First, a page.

The awful weather and its impact on butterflies is the big story from Big Butterfly Count 2012. This year’s wash-out summer saw the numbers of common butterflies and day-flying moths fall, but over 25,000 people across the UK still took part in the survey, counting over 223,000 butterflies and day-flying moths.
This year’s results reveal that the numbers of 15 of the 21 species studied fell compared with last year’s figures, raising concerns that the wettest summer in 100 years, combined with a poor spring, has triggered population crashes that could put some already threatened species at risk.
So who were the winners, and who were the losers of this year’s Count? Meadow Brown counts rose by 186%, making this grassland species top of the chart for the first time ever, while Marbled White counts increased by a staggering 503%. Until recently a species associated with chalk grassland on the Downs, Marbled Whites have been expanding their range in London in recent years, and can be expected to appear in Tower Hamlets soon.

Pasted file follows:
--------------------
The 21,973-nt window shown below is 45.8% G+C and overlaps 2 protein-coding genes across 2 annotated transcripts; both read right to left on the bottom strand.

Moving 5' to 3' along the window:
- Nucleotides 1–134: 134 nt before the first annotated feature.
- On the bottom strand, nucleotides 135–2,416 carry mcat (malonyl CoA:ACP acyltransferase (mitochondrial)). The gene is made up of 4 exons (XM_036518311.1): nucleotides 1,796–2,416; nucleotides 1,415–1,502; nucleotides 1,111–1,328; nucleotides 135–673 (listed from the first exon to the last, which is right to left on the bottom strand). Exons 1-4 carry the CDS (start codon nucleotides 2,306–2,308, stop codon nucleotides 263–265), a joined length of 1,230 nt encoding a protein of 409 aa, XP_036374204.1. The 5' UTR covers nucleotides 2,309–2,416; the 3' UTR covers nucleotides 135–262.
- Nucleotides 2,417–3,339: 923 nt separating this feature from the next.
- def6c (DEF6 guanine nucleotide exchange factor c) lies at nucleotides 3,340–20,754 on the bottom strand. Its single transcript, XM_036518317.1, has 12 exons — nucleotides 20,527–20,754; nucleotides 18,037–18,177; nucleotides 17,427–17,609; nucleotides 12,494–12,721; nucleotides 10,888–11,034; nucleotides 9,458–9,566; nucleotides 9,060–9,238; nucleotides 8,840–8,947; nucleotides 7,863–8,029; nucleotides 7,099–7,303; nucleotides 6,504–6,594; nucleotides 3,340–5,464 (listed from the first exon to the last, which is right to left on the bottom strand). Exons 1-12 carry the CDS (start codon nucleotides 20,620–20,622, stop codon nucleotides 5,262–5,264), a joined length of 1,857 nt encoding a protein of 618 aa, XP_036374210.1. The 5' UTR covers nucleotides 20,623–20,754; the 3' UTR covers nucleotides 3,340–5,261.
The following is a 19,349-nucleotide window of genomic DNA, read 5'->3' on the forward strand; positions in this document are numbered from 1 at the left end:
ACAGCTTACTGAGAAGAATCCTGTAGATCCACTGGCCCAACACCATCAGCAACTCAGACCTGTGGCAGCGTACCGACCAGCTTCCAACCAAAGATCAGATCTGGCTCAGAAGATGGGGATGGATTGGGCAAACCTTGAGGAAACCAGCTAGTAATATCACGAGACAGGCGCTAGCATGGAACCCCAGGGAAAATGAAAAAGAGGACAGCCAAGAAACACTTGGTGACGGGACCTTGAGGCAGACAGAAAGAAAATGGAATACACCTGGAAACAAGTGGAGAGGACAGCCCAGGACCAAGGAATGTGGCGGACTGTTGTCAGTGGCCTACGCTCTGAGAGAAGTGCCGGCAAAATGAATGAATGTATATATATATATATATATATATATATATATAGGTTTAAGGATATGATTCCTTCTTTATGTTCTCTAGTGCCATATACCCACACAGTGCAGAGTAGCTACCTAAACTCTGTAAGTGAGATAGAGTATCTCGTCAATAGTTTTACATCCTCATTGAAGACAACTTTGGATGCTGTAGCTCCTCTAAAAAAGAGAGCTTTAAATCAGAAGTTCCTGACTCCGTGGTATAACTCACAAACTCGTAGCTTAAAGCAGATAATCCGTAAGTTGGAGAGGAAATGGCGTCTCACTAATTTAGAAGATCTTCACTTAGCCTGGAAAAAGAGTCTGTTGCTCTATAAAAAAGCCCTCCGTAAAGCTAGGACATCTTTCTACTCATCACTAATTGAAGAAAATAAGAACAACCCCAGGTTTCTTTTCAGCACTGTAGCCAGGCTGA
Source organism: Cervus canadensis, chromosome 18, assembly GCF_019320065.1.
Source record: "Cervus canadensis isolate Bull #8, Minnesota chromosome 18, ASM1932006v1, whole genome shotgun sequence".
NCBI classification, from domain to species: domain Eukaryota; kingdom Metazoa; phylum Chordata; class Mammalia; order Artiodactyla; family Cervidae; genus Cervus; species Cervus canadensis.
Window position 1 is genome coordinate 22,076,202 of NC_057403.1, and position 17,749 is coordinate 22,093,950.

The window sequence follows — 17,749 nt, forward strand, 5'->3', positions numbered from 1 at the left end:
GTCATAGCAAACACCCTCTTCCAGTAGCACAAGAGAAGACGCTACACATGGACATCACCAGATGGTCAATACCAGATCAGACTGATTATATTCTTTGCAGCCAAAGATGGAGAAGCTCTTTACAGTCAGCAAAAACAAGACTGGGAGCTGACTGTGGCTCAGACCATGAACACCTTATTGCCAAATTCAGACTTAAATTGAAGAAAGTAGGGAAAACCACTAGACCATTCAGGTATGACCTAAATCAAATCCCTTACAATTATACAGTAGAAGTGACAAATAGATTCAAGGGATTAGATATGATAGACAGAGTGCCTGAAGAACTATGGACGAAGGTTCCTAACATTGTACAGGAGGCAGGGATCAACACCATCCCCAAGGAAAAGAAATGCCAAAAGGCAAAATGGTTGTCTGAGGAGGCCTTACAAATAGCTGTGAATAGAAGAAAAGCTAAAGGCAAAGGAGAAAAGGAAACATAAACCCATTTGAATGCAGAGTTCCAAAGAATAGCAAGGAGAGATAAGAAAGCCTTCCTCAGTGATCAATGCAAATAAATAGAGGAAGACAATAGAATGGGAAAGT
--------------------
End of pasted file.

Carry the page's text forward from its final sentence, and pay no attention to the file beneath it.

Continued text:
The Red Admiral (see photo above by John Archer) fell back sharply with numbers down by 72%. All of the white butterflies declined, as did garden favourites such as the Holly Blue and Brimstone.
For more details of the results, see the Big Butterfly Count website.